I have a great amount of respect for hairdressers. The utmost respect. I don’t think they’re dumb, I don’t think they’re doing it because they’re unqualified to do anything else, and I always compliment the crap out of everything they’re doing as a last-ditch effort to try and save my hair from turning into a disaster. I don’t know whether it’s from lack of direction, stubbornness, or insufficient visuals that I kept getting bad haircuts at proper salons, but mark my words, it always seems to happen. So I generally just figure “screw it, if they’re going to stuff up my haircut, I may as well not be paying a mint for it”.
Surprisingly, the first trip I chose to make to BrisHair (Brisbane School of Hairdressing) was when I had just entered university and wanted to get rid of my frustrating, bum-length hair. That’s just what I asked from them and that’s just what they did. They transformed my Rapunzillian locks into a very stylish pixie cut and I was absolutely thrilled with it. They were so mortified by the prospect of cutting 60cm of hair off the top of my head (and that I wouldn’t like the end result) that I had multiple hairdressers simply swarming around me to help each other out. It was time-consuming, it was thrilling, it was glamorous, and it was only $10 (at the time). They did a very good job and the only time I’ve ever strayed from them since is when, by impulse, I went to an advanced salon and they near shore all my hair off and I left in tears and a substantially lighter wallet. Never again.
So anyways, my hair was getting a bit long and Amish-like as of late, so I booked a session at BrisHair and off I went, scouring the Internet for hairstyle ideas that were both low-maintenance and suited the shape of my face. In my desperation (not to do any study of any kind), I even signed up to InStyle, a virtual makeover site, and checked out a few nice haircuts for myself. And then went a bit mad and added a face full of makeup for good measure (as shown in the picture below on the very left). This is Emma Stone’s haircut. I think she’s a great actress and I like how effortless her hair seems all the time so I downloaded a bunch of photos of her from different angles, showing off her hair, and ended up taking my laptop to the salon (you can see a peek of it in the middle picture below).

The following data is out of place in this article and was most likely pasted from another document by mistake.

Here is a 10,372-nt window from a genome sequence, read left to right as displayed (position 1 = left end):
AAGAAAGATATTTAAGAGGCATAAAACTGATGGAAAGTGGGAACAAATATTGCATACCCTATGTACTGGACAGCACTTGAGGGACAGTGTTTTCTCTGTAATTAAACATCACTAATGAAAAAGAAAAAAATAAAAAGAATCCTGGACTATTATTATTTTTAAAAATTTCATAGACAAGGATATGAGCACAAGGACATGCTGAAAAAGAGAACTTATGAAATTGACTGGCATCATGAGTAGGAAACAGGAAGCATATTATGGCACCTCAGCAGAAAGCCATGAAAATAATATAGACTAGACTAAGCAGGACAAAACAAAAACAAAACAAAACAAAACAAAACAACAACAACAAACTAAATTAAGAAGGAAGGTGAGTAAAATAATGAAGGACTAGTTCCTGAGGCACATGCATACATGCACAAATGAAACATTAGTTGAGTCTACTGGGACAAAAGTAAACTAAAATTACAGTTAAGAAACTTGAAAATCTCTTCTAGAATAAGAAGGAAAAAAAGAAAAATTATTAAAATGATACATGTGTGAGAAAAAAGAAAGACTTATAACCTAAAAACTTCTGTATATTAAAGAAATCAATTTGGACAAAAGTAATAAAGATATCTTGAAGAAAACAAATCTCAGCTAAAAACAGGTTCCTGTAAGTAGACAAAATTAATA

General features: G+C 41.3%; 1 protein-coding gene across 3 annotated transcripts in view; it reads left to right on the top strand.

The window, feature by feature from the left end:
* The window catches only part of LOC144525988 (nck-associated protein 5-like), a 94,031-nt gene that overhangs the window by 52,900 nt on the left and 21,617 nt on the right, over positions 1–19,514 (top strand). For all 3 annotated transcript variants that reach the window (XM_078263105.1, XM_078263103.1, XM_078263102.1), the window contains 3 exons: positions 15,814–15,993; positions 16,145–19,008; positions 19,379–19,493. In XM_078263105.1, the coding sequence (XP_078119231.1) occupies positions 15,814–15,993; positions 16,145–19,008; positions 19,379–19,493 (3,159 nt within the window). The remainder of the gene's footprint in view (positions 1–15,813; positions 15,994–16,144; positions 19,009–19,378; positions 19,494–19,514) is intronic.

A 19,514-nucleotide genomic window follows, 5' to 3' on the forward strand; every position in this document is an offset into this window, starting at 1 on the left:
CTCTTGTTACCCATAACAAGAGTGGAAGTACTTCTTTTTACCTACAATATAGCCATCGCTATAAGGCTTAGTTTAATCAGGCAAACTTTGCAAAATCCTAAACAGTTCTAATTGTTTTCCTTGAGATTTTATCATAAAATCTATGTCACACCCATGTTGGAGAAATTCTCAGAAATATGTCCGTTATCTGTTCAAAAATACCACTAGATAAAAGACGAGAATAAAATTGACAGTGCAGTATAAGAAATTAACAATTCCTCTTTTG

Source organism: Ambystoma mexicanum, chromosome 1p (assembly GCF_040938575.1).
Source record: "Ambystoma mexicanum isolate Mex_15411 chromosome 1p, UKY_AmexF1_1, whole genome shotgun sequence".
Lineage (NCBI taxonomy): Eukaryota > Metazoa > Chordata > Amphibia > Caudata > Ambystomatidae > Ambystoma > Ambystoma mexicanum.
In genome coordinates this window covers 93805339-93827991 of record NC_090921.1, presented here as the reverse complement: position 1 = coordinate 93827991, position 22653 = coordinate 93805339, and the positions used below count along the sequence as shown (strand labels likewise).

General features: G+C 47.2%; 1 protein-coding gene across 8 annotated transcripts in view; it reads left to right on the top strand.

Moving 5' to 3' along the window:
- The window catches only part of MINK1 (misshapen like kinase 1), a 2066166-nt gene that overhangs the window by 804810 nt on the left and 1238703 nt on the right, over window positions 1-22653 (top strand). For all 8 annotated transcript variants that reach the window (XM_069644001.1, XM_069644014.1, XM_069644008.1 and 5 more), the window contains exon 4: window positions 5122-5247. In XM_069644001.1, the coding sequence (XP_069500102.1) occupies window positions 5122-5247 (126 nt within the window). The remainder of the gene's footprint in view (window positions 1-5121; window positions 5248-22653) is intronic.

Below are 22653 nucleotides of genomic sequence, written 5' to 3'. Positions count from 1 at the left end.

My “student” was an Aussie; a very friendly blond middle-aged woman who had just left a high-paying job because she wanted to do something fun for once in her life (I think she was a top tier accountant?) and had been studying hairdressing for around 8 months. She was a very lovely lady and we got along great. I tried not to distract her too much with my talking, but I do really have the gift of the gab. She seemed not to mind and she conducted her work carefully and meticulously to make sure she didn’t stuff it up. I had booked my session in later in the day (around 3PM) so there were less customers and plenty of students approached us to give tips and comments, and of course the teacher would come around every five minutes to check up on her student’s progress and show her exactly how things should be done (as you see her doing in the middle picture). By the end of the session, there were about four people watching us, and together making sure that not a single hair was cut incorrectly on this girl’s head that day.
The third picture is the results from the haircut–I really, really loved it. My last Lookbook post, “We’ll Run Wild” really shows off my new haircut the best, as it was taken before I washed all the shiny out of it. All my friends comment “they barely touched your hair!” but they were truly all over it–sweeping layers from chin down, a subtle blended side-fringe, and at least 4 inches in length was cut off the ends. It was like the hairy mountain ranges underneath the hairdresser’s chair.
To sum all this up, you shouldn’t turn your nose up at hairdressing schools. You don’t need to spend a fortune to get a good haircut. I got this amazing haircut for $12 and this is is what went down for that:
- A consult with the student and her teacher where I showed off 10 pictures of Emma Stone’s haircut and they analysed what they could do to achieve this look for me.
- A brain massage from the student (I know this practically comes as standard but damn, I enjoyed it)!
- Very careful consideration of my feelings (and my hair!).
- Constant check-ins from the teacher who would zoom on over every time the student called to make sure she was doing a good job (which she was anyways) and constantly remind the student of the battle strategy ahead.
- Several insights and opinions from different students and teachers around the room on what needed to be done to maximise the awesomeness of my haircut.
- Two hours of carefully cutting hair to my every specification.
I wouldn’t go anywhere else, and I hope this gives you the courage to give the hairdressing schools a shot, too. Your wallet will thank you!